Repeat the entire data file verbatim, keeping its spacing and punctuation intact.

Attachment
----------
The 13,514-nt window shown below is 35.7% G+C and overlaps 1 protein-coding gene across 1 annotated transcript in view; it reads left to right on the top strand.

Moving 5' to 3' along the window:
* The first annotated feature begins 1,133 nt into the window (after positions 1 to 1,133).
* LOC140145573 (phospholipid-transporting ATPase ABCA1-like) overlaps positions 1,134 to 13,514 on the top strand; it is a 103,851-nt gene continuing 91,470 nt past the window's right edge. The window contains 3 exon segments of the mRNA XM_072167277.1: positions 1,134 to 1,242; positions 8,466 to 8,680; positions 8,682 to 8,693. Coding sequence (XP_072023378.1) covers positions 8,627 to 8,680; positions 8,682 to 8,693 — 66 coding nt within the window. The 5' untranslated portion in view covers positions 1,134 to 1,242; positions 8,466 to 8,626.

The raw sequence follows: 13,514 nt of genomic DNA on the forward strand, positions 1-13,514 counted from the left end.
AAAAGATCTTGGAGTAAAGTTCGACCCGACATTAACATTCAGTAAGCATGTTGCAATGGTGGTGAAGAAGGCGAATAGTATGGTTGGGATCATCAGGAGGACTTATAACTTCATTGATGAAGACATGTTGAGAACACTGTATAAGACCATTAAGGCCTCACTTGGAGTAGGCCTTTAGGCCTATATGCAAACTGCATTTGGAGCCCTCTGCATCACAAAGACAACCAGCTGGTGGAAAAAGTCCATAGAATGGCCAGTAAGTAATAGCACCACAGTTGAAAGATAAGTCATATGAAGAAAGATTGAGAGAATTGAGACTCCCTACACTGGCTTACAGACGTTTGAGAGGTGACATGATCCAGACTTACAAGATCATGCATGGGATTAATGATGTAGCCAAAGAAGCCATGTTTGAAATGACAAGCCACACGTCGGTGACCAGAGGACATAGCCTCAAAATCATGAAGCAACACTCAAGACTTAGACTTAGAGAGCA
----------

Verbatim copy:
The 13,514-nt window shown below is 35.7% G+C and overlaps 1 protein-coding gene across 1 annotated transcript in view; it reads left to right on the top strand.

Moving 5' to 3' along the window:
* The first annotated feature begins 1,133 nt into the window (after positions 1 to 1,133).
* LOC140145573 (phospholipid-transporting ATPase ABCA1-like) overlaps positions 1,134 to 13,514 on the top strand; it is a 103,851-nt gene continuing 91,470 nt past the window's right edge. The window contains 3 exon segments of the mRNA XM_072167277.1: positions 1,134 to 1,242; positions 8,466 to 8,680; positions 8,682 to 8,693. Coding sequence (XP_072023378.1) covers positions 8,627 to 8,680; positions 8,682 to 8,693 — 66 coding nt within the window. The 5' untranslated portion in view covers positions 1,134 to 1,242; positions 8,466 to 8,626.

The raw sequence follows: 13,514 nt of genomic DNA on the forward strand, positions 1-13,514 counted from the left end.
AAAAGATCTTGGAGTAAAGTTCGACCCGACATTAACATTCAGTAAGCATGTTGCAATGGTGGTGAAGAAGGCGAATAGTATGGTTGGGATCATCAGGAGGACTTATAACTTCATTGATGAAGACATGTTGAGAACACTGTATAAGACCATTAAGGCCTCACTTGGAGTAGGCCTTTAGGCCTATATGCAAACTGCATTTGGAGCCCTCTGCATCACAAAGACAACCAGCTGGTGGAAAAAGTCCATAGAATGGCCAGTAAGTAATAGCACCACAGTTGAAAGATAAGTCATATGAAGAAAGATTGAGAGAATTGAGACTCCCTACACTGGCTTACAGACGTTTGAGAGGTGACATGATCCAGACTTACAAGATCATGCATGGGATTAATGATGTAGCCAAAGAAGCCATGTTTGAAATGACAAGCCACACGTCGGTGACCAGAGGACATAGCCTCAAAATCATGAAGCAACACTCAAGACTTAGACTTAGAGAGCA